Despite Increased Scrutiny, Financiers Bolster Efforts to Attract Servicemember Borrowers

While regulators have stepped up efforts to protect servicemembers from financial fraud, auto financiers are looking for ways to attract more military personnel to their customer ranks.

“If you don’t learn anything else in the military, you learn commitment, loyalty, and dedication,” said Kerry O’Connor, co-founder of Starting Point Foundation, a group that helps military personnel transition back to civilian life. “If you could have anything in your customers, that’s what you want. Servicemembers are some of the most brand-loyal people in the universe. It makes sense to earn their trust and keep it.”

To that end, lenders like Chase Auto Finance, Navy Federal Credit Union, and Toyota Financial Services have bolstered programs that cater to the military demographic. For instance, in January, TFS and sister company Lexus Financial Services launched the “Welcome Home Special APR Program,” which offers rates as low as 0.9% and rebates as high as $750 to qualifying military personnel and inactive reserves.

TFS is marketing the program on 35 bases, running newspapers ads in base publications and posting banners and billboards on base. In the past nine months, the Toyota Motor Corp. captive has marketing auto loan products on more than 60 military bases, said Karen Ideno, the captive’s chief marketing officer, during a session at the recent American Financial Services Association’s vehicle finance conference.

TFS is also working to enhance communication channels ― web, digital, and mobile ― to ensure awareness and education to military ― and civilian ― consumers, Ideno said.

Meanwhile, Chase Auto’s parent company, JPMorgan Chase & Co., has centralized military-focused events and communications across all lines of business, said Nate Herman, the bank’s chief administrative officer for military and veterans affairs.

Military lending has been a primary focus of the Consumer Financial Protection Bureau. Last year, the agency formed the Office of Servicemember Affairs, headed by Holly Petraeus, to protect service members and their families from financial fraud. In August 2011, the Federal Trade Commission hosted a two-day seminar to hash out auto finance issues affecting military personnel and focus on improving financial education to the demographic.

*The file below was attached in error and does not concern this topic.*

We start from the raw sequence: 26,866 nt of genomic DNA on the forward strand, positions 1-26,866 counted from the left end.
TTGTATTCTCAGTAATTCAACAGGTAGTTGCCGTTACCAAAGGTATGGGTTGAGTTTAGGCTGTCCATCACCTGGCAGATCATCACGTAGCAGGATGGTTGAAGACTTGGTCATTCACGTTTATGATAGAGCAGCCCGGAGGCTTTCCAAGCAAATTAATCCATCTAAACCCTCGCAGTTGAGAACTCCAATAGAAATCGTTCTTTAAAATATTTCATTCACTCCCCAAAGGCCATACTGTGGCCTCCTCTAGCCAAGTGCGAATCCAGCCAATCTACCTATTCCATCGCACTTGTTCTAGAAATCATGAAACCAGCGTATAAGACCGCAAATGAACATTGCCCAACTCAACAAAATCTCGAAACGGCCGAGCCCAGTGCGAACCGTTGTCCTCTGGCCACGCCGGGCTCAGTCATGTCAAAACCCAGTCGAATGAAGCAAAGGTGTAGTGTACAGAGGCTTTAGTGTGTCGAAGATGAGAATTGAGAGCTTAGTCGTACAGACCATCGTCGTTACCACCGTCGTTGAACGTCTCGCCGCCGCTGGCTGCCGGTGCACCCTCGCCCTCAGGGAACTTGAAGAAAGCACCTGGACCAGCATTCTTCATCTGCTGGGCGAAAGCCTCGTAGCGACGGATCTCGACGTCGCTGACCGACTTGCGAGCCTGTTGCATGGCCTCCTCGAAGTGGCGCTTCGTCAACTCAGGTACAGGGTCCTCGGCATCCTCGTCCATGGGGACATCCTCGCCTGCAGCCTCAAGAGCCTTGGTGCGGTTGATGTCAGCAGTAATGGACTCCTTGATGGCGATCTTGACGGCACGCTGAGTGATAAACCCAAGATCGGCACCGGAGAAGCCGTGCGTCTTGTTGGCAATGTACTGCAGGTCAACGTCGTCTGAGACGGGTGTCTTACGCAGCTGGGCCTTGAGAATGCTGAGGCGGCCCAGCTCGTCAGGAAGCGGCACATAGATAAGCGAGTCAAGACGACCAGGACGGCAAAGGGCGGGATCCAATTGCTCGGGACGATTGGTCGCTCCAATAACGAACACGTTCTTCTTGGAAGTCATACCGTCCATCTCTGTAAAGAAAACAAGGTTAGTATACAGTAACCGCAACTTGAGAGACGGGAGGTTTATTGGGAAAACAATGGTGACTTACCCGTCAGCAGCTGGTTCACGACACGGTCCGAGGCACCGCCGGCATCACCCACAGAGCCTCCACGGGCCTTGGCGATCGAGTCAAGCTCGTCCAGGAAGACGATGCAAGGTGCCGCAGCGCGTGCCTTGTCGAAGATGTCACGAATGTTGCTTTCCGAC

Just last month, the CFPB, along with state attorneys general and the Department of Defense, created a database of companies and individuals that repeatedly target military members with predatory personal loan services. The program, called the Repeat Offenders Against Military (ROAM) Database, will maintain information on formal actions taken against perpetrators of financial schemes targeting the servicemembers, veterans, and their families.

“The ROAM database will help law enforcement crack down on frauds that cross state lines,” said CFPB Director Richard Cordray in a Jan. 25 statement. “ROAM is a huge step forward in our mission to improve consumer protection for the military community.”

SERVICING STRATEGIES

In addition to improving financial education for servicemembers and paying close attention to the heightened regulatory environment, auto financiers have implemented servicing procedures geared specifically for military customers.

“You have to service them in a unique way,” said Dave Ledwell, assistant vice president of consumer lending at Navy Federal Credit Union. “They are mobile, and they don’t always have control over their own destiny.”

Ledwell manages Navy Federal’s $8.7 billion consumer loan portfolio, which includes auto, personal, and federal education loans, among other products.

With military personnel, auto financiers must be prepared to deal with issues that occur with soldiers stationed abroad. “You have to establish servicing that allows for the 3 a.m. phone call,” Ledwell said. “You have to establish servicing that allows them to take their vehicle overseas.”

Of course, lenders like Navy Federal take into account the potential that the assets they’re underwriting may be headed to far-off countries. “That is an issue,” he said. “You have to price to it, too.”

For lenders, the key to ensuring repayment is to make sure the customer understands the policies that govern taking vehicles overseas. And should servicemembers take vehicles abroad against corporate policy ― which some will do, Ledwell said ― be prepared to communicate with their families. “The customer may be in Afghanistan, and you have to deal with their spouse,” he said. “You have to be flexible enough to do that.”

Chase’s Herman reiterated the importance of implementing policies to protect collateral. “If you’re really serious about [a military lending program], you have to build those networks to control collateral overseas,” he said.

Another issue that military lenders must recognize is that servicemembers may respond to queries differently than their non-military counterparts. “You have to understand that how they think is slightly different than how they think in the civilian sect,” said O’Connor of Starting Point Foundation. “Sometimes how you ask questions has to be counter-intuitive. In the military, there is a premium on answering questions in a concise manner ― yes or no. You’re going to have to draw them out.”

The bottom line, according to Navy Federal’s Ledwell: “Military lending can be very profitable if properly structured,” he said. “A lot of military people are looking for a financial home. They will reward you if you provide a home with the proper service.”

―Marcie Belles

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